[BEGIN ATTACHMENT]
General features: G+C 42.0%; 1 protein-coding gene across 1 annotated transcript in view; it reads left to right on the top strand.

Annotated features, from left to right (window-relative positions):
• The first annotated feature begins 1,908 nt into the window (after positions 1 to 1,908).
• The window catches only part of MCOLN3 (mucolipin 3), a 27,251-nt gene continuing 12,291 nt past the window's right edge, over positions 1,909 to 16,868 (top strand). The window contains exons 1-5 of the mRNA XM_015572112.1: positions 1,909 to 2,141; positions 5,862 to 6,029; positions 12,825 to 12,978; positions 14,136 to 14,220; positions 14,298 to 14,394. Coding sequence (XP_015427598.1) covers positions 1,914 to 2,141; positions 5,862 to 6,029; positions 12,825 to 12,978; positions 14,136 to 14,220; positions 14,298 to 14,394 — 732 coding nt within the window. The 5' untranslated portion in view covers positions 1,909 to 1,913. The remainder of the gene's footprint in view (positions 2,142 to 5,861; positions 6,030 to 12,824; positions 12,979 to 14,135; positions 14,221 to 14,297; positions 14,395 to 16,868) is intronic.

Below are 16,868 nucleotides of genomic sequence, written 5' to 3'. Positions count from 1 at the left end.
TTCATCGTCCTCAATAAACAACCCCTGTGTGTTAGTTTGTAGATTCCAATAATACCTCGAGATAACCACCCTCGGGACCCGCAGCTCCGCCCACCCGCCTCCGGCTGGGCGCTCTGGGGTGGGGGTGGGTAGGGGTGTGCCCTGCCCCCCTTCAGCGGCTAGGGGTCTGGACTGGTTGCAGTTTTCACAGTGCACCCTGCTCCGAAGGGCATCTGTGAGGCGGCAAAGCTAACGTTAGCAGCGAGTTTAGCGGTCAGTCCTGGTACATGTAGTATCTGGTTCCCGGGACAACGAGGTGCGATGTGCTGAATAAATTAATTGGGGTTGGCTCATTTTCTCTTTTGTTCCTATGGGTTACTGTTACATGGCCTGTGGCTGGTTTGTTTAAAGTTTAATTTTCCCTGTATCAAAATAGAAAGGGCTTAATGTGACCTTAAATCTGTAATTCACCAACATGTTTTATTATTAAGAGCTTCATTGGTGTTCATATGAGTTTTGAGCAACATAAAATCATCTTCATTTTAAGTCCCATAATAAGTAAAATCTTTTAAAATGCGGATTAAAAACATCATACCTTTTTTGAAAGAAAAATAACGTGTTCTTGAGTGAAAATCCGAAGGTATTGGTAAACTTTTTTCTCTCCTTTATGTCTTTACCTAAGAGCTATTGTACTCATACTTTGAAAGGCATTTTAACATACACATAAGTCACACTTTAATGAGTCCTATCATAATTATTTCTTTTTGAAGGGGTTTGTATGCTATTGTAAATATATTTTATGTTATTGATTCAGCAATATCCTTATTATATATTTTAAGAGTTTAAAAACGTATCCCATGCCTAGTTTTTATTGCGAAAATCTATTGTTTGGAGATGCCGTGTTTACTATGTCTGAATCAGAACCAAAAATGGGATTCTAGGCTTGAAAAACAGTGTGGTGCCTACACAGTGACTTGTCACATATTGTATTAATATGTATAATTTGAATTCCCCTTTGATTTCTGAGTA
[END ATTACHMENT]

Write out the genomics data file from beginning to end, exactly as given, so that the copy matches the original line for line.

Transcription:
General features: G+C 42.0%; 1 protein-coding gene across 1 annotated transcript in view; it reads left to right on the top strand.

Annotated features, from left to right (window-relative positions):
• The first annotated feature begins 1,908 nt into the window (after positions 1 to 1,908).
• The window catches only part of MCOLN3 (mucolipin 3), a 27,251-nt gene continuing 12,291 nt past the window's right edge, over positions 1,909 to 16,868 (top strand). The window contains exons 1-5 of the mRNA XM_015572112.1: positions 1,909 to 2,141; positions 5,862 to 6,029; positions 12,825 to 12,978; positions 14,136 to 14,220; positions 14,298 to 14,394. Coding sequence (XP_015427598.1) covers positions 1,914 to 2,141; positions 5,862 to 6,029; positions 12,825 to 12,978; positions 14,136 to 14,220; positions 14,298 to 14,394 — 732 coding nt within the window. The 5' untranslated portion in view covers positions 1,909 to 1,913. The remainder of the gene's footprint in view (positions 2,142 to 5,861; positions 6,030 to 12,824; positions 12,979 to 14,135; positions 14,221 to 14,297; positions 14,395 to 16,868) is intronic.

Below are 16,868 nucleotides of genomic sequence, written 5' to 3'. Positions count from 1 at the left end.
TTCATCGTCCTCAATAAACAACCCCTGTGTGTTAGTTTGTAGATTCCAATAATACCTCGAGATAACCACCCTCGGGACCCGCAGCTCCGCCCACCCGCCTCCGGCTGGGCGCTCTGGGGTGGGGGTGGGTAGGGGTGTGCCCTGCCCCCCTTCAGCGGCTAGGGGTCTGGACTGGTTGCAGTTTTCACAGTGCACCCTGCTCCGAAGGGCATCTGTGAGGCGGCAAAGCTAACGTTAGCAGCGAGTTTAGCGGTCAGTCCTGGTACATGTAGTATCTGGTTCCCGGGACAACGAGGTGCGATGTGCTGAATAAATTAATTGGGGTTGGCTCATTTTCTCTTTTGTTCCTATGGGTTACTGTTACATGGCCTGTGGCTGGTTTGTTTAAAGTTTAATTTTCCCTGTATCAAAATAGAAAGGGCTTAATGTGACCTTAAATCTGTAATTCACCAACATGTTTTATTATTAAGAGCTTCATTGGTGTTCATATGAGTTTTGAGCAACATAAAATCATCTTCATTTTAAGTCCCATAATAAGTAAAATCTTTTAAAATGCGGATTAAAAACATCATACCTTTTTTGAAAGAAAAATAACGTGTTCTTGAGTGAAAATCCGAAGGTATTGGTAAACTTTTTTCTCTCCTTTATGTCTTTACCTAAGAGCTATTGTACTCATACTTTGAAAGGCATTTTAACATACACATAAGTCACACTTTAATGAGTCCTATCATAATTATTTCTTTTTGAAGGGGTTTGTATGCTATTGTAAATATATTTTATGTTATTGATTCAGCAATATCCTTATTATATATTTTAAGAGTTTAAAAACGTATCCCATGCCTAGTTTTTATTGCGAAAATCTATTGTTTGGAGATGCCGTGTTTACTATGTCTGAATCAGAACCAAAAATGGGATTCTAGGCTTGAAAAACAGTGTGGTGCCTACACAGTGACTTGTCACATATTGTATTAATATGTATAATTTGAATTCCCCTTTGATTTCTGAGTA